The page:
It was a rare overcast Monday morning in Scottsdale, but Sue Gorham talked exclusively about the sun.
It’s a subject that became close to her heart in 2001 when Shonda Schilling, one of her friends and wife of former Diamondbacks pitcher Curt Schilling, was diagnosed with Stage 2 malignant melanoma — skin cancer.
“We couldn’t find anything at all to help her,” said Gorham of her friend, who was diagnosed shortly after her husband came to the DBacks.Gorham, a survivor of throat cancer and founding executive director of the Make-A-Wish Foundation International and executive director of the ALS Foundation, joined Shonda Schilling to form the SHADE Foundation of America in August 2002. Five years later, the nonprofit has touched countless lives with shade covers for schools and local organizations. It has also educated the public about the sometimes deadly disease and just how dangerous the sun’s rays can be.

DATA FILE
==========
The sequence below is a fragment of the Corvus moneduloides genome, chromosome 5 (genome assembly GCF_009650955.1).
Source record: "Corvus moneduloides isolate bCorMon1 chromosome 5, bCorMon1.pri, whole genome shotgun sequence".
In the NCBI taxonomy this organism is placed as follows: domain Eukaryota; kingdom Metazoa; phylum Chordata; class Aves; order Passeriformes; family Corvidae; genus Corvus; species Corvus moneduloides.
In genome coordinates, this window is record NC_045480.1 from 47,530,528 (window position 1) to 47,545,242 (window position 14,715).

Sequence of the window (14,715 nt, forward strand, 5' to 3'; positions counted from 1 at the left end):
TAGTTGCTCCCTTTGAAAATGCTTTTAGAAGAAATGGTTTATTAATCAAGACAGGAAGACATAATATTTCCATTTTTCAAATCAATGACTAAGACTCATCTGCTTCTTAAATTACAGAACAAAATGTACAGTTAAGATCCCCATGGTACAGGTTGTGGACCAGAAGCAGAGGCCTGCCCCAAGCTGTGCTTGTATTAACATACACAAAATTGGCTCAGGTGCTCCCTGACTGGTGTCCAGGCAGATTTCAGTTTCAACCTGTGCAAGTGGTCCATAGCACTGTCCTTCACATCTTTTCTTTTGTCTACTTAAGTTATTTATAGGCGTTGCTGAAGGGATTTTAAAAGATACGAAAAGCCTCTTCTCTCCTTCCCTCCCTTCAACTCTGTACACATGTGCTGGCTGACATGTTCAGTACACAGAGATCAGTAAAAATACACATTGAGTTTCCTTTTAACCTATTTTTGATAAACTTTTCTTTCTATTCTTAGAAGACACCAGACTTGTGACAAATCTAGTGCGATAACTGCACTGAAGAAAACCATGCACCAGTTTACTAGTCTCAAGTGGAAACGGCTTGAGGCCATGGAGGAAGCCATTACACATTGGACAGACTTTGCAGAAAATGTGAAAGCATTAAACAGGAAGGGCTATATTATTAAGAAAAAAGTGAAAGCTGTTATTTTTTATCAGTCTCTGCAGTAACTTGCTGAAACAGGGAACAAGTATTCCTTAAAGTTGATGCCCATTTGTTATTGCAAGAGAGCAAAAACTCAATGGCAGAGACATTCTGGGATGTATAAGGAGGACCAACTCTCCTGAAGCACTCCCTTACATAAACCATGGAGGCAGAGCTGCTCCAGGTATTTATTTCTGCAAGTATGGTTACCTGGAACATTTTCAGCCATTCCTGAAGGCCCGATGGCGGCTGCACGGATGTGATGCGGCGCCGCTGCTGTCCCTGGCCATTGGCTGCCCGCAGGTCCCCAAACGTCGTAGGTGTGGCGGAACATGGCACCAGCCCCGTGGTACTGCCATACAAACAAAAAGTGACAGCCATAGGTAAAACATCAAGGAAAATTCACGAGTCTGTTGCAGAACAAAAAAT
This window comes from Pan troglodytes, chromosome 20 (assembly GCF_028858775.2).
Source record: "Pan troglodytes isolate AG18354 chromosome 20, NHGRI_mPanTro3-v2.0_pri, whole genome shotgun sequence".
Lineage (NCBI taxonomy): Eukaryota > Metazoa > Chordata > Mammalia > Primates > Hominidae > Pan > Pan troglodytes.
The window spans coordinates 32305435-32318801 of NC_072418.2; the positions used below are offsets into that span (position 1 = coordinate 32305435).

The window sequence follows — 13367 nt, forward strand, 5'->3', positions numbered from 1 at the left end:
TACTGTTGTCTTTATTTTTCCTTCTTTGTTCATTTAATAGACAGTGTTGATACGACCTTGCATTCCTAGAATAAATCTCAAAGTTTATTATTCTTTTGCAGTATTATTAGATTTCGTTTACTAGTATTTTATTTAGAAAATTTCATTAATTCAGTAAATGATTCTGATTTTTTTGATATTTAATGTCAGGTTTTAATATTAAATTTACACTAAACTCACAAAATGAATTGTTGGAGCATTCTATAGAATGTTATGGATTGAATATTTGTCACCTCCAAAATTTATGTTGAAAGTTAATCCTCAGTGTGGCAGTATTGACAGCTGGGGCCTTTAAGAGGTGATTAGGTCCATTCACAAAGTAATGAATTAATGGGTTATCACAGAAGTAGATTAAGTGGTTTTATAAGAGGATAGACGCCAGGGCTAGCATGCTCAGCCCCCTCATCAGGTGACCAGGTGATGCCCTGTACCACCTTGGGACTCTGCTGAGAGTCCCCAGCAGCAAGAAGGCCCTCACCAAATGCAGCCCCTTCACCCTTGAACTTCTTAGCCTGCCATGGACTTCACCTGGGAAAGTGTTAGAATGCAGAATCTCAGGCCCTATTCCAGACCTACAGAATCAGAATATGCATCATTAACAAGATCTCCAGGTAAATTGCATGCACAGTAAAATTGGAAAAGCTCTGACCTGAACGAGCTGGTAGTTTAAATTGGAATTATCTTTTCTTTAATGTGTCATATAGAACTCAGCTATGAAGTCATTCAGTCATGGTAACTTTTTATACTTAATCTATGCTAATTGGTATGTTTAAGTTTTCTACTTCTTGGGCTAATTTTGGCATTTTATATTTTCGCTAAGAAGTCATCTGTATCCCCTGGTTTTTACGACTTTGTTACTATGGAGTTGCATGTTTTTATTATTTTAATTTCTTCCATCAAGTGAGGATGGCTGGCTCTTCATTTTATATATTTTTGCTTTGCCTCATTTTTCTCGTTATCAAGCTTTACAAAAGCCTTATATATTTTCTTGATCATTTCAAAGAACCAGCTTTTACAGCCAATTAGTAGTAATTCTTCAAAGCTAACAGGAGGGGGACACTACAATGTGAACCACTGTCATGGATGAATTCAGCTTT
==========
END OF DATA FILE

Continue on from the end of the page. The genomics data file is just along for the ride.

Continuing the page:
“Shonda knew she was privileged but couldn’t stop (cancer),” said Gorham, the group’s executive director. “She wanted to educate people about this. ... We want to keep sun safety at the front of people’s minds. A lot of people move here for the sun. People are very good at understanding what’s needed here, but our (skin cancer) rates are high.”
According to the Arizona Department of Health Services, Arizona is No. 2 in the world in skin cancer incidence rates behind Australia. The site notes that about 80 percent of a person’s lifetime exposure to the sun occurs within the first 18 years.
SHADE’s mission is to eradicate melanoma through the education of children and the community in the prevention of skin cancer and the promotion of sun safety.
Skin cancer tips
• Pick the right sunscreen, one with at least sun protection factor (SPF) 15.
• Reapply sunscreen every 90 minutes; don’t forget to apply products to ears, neck, scalp, hands and feet.
• Stay out of the sun during peak hours, 10 a.m. to 4 p.m.
• Avoid harsh sunburns.
• Beware of reflected sunlight.
• Seek the shade.
• Cover up.
• Avoid artificial tans.
• Examine your skin.
Source: SHADE Foundation of America